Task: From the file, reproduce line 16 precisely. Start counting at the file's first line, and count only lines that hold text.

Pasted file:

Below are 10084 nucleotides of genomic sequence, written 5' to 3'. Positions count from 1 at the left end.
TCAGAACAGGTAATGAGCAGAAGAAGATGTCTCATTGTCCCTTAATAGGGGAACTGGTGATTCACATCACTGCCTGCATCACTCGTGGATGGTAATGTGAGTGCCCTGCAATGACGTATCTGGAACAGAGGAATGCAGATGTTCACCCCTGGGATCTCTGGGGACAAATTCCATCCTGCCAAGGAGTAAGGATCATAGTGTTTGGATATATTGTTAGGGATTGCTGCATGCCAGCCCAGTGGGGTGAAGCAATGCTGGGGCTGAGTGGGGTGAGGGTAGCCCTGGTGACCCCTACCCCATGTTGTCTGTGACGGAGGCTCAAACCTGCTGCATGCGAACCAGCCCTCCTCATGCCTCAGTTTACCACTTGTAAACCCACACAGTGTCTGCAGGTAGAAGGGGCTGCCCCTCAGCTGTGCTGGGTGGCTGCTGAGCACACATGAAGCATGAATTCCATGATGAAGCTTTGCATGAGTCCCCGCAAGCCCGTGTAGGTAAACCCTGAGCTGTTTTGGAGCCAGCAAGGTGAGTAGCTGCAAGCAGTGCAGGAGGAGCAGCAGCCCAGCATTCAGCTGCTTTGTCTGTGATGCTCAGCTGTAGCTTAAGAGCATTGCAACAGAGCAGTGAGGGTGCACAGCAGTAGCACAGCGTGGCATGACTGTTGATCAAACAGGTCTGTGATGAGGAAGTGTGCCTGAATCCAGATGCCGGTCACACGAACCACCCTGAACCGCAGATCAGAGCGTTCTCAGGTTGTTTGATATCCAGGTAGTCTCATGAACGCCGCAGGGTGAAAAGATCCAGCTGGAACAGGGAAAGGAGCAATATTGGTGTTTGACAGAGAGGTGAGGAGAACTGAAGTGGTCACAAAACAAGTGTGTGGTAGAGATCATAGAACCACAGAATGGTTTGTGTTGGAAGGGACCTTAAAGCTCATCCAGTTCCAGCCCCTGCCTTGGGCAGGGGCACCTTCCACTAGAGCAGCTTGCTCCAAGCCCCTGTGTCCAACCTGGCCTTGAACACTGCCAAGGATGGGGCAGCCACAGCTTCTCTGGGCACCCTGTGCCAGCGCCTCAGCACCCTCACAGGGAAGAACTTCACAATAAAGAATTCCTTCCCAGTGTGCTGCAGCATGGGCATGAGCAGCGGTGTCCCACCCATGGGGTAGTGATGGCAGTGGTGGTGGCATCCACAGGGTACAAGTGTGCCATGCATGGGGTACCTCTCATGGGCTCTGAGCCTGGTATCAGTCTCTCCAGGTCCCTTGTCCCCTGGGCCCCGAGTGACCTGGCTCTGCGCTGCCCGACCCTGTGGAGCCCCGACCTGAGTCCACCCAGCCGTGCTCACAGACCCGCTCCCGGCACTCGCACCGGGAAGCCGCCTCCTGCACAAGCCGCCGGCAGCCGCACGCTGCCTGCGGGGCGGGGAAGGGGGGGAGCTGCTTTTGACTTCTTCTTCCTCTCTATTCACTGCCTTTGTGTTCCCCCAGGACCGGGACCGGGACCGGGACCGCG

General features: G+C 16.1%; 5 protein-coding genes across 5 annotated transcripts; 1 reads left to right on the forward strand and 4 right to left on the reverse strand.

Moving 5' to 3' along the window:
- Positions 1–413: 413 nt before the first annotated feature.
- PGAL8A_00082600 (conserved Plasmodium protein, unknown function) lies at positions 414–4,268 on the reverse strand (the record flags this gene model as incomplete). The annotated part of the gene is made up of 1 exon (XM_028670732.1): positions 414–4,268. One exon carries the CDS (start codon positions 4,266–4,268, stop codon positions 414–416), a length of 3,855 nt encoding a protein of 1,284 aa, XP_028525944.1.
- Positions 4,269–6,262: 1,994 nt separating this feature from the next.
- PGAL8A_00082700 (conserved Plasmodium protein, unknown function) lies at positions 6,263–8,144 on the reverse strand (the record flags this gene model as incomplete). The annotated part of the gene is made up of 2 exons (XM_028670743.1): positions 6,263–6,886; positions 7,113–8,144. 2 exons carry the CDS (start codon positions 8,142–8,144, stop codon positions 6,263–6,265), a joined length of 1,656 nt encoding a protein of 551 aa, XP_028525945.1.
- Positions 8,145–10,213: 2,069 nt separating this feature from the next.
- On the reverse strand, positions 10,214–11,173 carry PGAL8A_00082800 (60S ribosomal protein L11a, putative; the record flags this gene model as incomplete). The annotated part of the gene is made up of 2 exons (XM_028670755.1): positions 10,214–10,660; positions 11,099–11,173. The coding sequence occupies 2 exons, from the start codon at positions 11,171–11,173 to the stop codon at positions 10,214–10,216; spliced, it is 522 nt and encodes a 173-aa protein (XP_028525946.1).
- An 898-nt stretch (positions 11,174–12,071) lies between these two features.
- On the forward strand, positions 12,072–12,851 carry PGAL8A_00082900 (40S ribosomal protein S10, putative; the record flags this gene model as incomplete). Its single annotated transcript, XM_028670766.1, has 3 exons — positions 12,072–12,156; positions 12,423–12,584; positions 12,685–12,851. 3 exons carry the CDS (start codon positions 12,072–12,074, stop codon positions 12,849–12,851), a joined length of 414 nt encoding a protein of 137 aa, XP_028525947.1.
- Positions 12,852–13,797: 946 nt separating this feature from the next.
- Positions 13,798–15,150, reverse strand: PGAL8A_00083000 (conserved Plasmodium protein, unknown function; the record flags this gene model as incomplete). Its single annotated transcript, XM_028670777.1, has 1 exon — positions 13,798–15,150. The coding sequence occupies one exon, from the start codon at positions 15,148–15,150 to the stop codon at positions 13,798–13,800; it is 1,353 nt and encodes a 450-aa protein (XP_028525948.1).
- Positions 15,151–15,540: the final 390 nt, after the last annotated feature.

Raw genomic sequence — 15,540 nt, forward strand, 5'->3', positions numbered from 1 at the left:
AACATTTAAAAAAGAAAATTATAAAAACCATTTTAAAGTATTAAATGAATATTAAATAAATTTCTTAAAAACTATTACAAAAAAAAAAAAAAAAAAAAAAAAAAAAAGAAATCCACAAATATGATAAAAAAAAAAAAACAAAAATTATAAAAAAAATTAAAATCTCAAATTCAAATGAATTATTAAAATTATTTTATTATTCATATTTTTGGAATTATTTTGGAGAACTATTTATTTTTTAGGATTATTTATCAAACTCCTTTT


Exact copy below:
Raw genomic sequence — 15,540 nt, forward strand, 5'->3', positions numbered from 1 at the left: